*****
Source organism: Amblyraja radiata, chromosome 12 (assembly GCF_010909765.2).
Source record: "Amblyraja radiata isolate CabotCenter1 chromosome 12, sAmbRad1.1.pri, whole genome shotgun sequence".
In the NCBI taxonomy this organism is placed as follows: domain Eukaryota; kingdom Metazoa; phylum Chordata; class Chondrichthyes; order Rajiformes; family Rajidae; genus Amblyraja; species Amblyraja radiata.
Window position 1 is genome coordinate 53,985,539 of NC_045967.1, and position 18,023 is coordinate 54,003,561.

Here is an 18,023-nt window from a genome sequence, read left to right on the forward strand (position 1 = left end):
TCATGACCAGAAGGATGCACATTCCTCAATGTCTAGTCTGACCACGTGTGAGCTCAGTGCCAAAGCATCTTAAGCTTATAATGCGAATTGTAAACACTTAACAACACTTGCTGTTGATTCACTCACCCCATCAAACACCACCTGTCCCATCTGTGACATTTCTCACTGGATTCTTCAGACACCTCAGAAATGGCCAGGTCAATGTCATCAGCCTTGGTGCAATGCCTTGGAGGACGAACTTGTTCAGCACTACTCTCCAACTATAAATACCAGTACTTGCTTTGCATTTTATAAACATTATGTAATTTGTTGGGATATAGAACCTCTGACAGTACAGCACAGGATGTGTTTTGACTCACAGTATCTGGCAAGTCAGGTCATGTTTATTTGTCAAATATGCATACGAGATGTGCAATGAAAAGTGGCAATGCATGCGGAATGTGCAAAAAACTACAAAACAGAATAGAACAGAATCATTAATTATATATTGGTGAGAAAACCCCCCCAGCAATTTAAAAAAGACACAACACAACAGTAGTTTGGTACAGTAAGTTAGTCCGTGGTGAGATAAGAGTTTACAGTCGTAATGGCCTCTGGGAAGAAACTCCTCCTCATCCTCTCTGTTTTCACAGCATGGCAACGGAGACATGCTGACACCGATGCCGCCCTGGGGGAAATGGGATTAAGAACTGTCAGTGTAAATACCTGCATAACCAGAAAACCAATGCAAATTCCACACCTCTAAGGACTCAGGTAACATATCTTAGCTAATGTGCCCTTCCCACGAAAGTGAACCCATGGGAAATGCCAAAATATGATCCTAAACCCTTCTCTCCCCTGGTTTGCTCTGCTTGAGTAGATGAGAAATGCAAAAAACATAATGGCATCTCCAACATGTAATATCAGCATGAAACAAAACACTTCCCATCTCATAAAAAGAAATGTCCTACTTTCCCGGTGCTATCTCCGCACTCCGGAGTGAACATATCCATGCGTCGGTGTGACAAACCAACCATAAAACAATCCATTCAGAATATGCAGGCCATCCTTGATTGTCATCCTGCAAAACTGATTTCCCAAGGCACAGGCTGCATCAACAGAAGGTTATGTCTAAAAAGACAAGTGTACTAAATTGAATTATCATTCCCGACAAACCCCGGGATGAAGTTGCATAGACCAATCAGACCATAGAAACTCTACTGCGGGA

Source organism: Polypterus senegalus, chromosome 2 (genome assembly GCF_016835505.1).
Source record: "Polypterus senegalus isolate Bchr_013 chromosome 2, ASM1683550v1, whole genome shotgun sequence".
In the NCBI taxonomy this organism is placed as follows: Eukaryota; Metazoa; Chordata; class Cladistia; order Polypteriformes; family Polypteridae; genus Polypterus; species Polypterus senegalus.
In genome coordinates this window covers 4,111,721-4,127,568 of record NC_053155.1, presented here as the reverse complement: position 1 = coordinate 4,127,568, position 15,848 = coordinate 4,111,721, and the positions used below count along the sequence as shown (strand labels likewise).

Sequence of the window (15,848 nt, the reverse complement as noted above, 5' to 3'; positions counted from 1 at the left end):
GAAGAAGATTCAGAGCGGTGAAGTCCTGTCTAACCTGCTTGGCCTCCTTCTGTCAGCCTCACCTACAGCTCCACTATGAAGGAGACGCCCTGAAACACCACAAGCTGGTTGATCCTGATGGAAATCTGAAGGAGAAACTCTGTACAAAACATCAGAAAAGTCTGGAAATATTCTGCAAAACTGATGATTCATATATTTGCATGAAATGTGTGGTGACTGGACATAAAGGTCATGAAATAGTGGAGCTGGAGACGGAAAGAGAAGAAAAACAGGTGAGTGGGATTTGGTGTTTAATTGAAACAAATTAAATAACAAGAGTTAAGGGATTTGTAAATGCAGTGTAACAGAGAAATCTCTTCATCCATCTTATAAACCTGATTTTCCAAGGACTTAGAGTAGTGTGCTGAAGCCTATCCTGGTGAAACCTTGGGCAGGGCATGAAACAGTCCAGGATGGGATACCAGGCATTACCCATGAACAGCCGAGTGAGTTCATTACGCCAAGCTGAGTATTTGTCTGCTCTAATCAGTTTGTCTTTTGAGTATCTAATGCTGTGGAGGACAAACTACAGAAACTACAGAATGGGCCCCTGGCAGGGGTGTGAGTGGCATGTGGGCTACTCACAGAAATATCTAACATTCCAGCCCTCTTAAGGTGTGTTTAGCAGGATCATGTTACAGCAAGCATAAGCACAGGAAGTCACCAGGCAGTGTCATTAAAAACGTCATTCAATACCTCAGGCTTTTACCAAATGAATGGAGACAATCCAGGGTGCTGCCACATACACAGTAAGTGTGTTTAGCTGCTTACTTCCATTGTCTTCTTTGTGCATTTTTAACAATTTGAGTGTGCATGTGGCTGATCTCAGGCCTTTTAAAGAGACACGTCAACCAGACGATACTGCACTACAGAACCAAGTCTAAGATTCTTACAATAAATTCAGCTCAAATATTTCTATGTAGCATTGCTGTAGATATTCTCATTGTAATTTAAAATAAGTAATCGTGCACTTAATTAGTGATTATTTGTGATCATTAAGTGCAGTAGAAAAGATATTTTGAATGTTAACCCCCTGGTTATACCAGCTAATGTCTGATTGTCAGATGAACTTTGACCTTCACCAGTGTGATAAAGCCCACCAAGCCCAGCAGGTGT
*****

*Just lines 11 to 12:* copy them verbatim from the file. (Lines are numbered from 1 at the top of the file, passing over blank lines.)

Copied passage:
Sequence of the window (15,848 nt, the reverse complement as noted above, 5' to 3'; positions counted from 1 at the left end):
GAAGAAGATTCAGAGCGGTGAAGTCCTGTCTAACCTGCTTGGCCTCCTTCTGTCAGCCTCACCTACAGCTCCACTATGAAGGAGACGCCCTGAAACACCACAAGCTGGTTGATCCTGATGGAAATCTGAAGGAGAAACTCTGTACAAAACATCAGAAAAGTCTGGAAATATTCTGCAAAACTGATGATTCATATATTTGCATGAAATGTGTGGTGACTGGACATAAAGGTCATGAAATAGTGGAGCTGGAGACGGAAAGAGAAGAAAAACAGGTGAGTGGGATTTGGTGTTTAATTGAAACAAATTAAATAACAAGAGTTAAGGGATTTGTAAATGCAGTGTAACAGAGAAATCTCTTCATCCATCTTATAAACCTGATTTTCCAAGGACTTAGAGTAGTGTGCTGAAGCCTATCCTGGTGAAACCTTGGGCAGGGCATGAAACAGTCCAGGATGGGATACCAGGCATTACCCATGAACAGCCGAGTGAGTTCATTACGCCAAGCTGAGTATTTGTCTGCTCTAATCAGTTTGTCTTTTGAGTATCTAATGCTGTGGAGGACAAACTACAGAAACTACAGAATGGGCCCCTGGCAGGGGTGTGAGTGGCATGTGGGCTACTCACAGAAATATCTAACATTCCAGCCCTCTTAAGGTGTGTTTAGCAGGATCATGTTACAGCAAGCATAAGCACAGGAAGTCACCAGGCAGTGTCATTAAAAACGTCATTCAATACCTCAGGCTTTTACCAAATGAATGGAGACAATCCAGGGTGCTGCCACATACACAGTAAGTGTGTTTAGCTGCTTACTTCCATTGTCTTCTTTGTGCATTTTTAACAATTTGAGTGTGCATGTGGCTGATCTCAGGCCTTTTAAAGAGACACGTCAACCAGACGATACTGCACTACAGAACCAAGTCTAAGATTCTTACAATAAATTCAGCTCAAATATTTCTATGTAGCATTGCTGTAGATATTCTCATTGTAATTTAAAATAAGTAATCGTGCACTTAATTAGTGATTATTTGTGATCATTAAGTGCAGTAGAAAAGATATTTTGAATGTTAACCCCCTGGTTATACCAGCTAATGTCTGATTGTCAGATGAACTTTGACCTTCACCAGTGTGATAAAGCCCACCAAGCCCAGCAGGTGT